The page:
Improved Water Resistance of iPhone 6s Attributed to New Gaskets and Seals

iFixit began its teardown of the iPhone 6s and iPhone 6s Plus after the new smartphones became available last Friday, discovering the specifics of the smaller batteries, Taptic Engine, and 3D Touch display. After a few iPhone fans began extensive water resistance testing over the weekend, iFixit decided to revisit its teardown of the new devices with a renewed focus on components placed by Apple that could point to the company's interest in a more liquid-proof smartphone.

The site closely inspected a strip of glue that acts as a gasket surrounding the entire inside edge of the iPhone 6s and iPhone 6s Plus, accounting in total for a slight 0.3mm increase in width when in comparison to last year's models. Described as "a string of sticky goop," iFixit theorizes that if Apple hadn't placed the gasket there to hold components in, perhaps "it was designed to keep liquids out."

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First, Apple takes this gasket business pretty seriously: they didn’t just run a strip of glue around the existing display like they were caulking a bathtub. Instead, it appears the iPhone’s frame has been subtly reworked to accommodate the new gasket. We noted a slight, but measurable, increase in the width of the lip running along the perimeter of the frame—it’s about 0.3 mm wider than on the iPhone 6, making it just wide enough for that little gasket to land on.

One-third of a millimeter may not seem like much, but given how tight the iPhone’s tolerances are nowadays, the change is big enough to see with the naked eye. And it’s almost certainly enough of a change that other components had to be subtly tweaked to match. Make no mistake, Apple gave this careful thought.

Even the logic boards of the new iPhones appear to be updated to at least partially protect against liquid intrusion, with all cable connectors on the logic board -- "from the battery and display, to the Lightning port and buttons" -- surrounded and reinforced with a small silicone barrier. As iFixit points out, the logic board's various connectors are the most vulnerable to water within the iPhone's body, so the fact that Apple has appeared to safeguard them against liquid damage is definitely notable.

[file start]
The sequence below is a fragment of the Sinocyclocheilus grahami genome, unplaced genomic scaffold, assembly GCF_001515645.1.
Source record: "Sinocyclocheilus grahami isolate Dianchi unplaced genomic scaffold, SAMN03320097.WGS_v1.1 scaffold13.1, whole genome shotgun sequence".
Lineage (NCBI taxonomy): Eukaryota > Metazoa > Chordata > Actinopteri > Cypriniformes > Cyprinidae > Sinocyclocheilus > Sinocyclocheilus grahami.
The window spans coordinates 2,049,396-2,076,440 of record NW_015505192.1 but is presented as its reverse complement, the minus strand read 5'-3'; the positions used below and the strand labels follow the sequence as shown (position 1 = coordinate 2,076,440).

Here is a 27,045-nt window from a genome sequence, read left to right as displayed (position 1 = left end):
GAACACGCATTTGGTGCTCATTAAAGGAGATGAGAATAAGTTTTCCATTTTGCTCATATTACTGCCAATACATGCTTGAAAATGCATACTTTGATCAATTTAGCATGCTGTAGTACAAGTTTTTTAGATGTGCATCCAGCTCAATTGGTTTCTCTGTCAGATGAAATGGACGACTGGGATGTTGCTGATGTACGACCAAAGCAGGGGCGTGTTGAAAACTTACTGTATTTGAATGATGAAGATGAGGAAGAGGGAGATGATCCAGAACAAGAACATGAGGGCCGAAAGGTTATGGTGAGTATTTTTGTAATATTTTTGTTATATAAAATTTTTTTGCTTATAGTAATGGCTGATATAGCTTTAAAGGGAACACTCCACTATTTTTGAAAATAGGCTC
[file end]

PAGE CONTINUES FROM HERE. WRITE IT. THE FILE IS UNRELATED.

Otherwise, the rest of the internal components of the iPhone 6s and iPhone 6s Plus -- like the headphone jack, speaker, power, and volume buttons -- didn't showcase any forms of waterproofing by the Cupertino-based company. Today's news follows a few days of water resistance talk about the new iPhones thanks to a handful of video tests created by various YouTubers, along with a new rumor pointing to the "iPhone 7" adopting a fully-waterproof body when it debuts next year.

Tag: iFixit
Related Forum: iPhone

Top Rated Comments

iWillNotUpgrade Avatar
87 months ago
The work and craftsmanship in design, of these devices, and people destroy them just so they can look at "tear down porn". Such a waste of perfectly good iPhones.
Unscientific drop tests are a waste of a perfectly good phone, not a careful disassembly.
Score: 9 Votes (Like | Disagree)
cmichaelb Avatar
87 months ago
That's nice, but if it falls in the toilet, I'm still never using it again.
Score: 8 Votes (Like | Disagree)
kds1 Avatar
87 months ago
The work and craftsmanship in design, of these devices, and people destroy them just so they can look at "tear down porn". Such a waste of perfectly good iPhones.
Score: 7 Votes (Like | Disagree)
Oblivious.Robot Avatar
87 months ago
C'mon water resistant iPhone 7! :D
Score: 7 Votes (Like | Disagree)
macduke Avatar
87 months ago
The work and craftsmanship in design, of these devices, and people destroy them just so they can look at "tear down porn". Such a waste of perfectly good iPhones.
How is it a waste when iFixit does a tear down? They're a company that specializes in iPhone and other electronics repair. It's easy for them to put the thing back together just as well as it was before.
Score: 6 Votes (Like | Disagree)
macduke Avatar
87 months ago
It's great that Apple finally decided to do this, but strange that they didn't advertise it. Perhaps this is a test for the iPhone 7. If the sealing goes well, Apple can improve upon it even more next year and advertise it as a feature without hearing from tons of users about how they fried their phone. The iPhone 7 is likely to be an even more simplified design, so waterproofing it should be even easier. At the very least I think they'll advertise the next iPhone as water resistant—kinda similar to the Apple Watch. Could you dunk it? Yeah, but they don't come out and recommend it in case something happens.
Score: 5 Votes (Like | Disagree)

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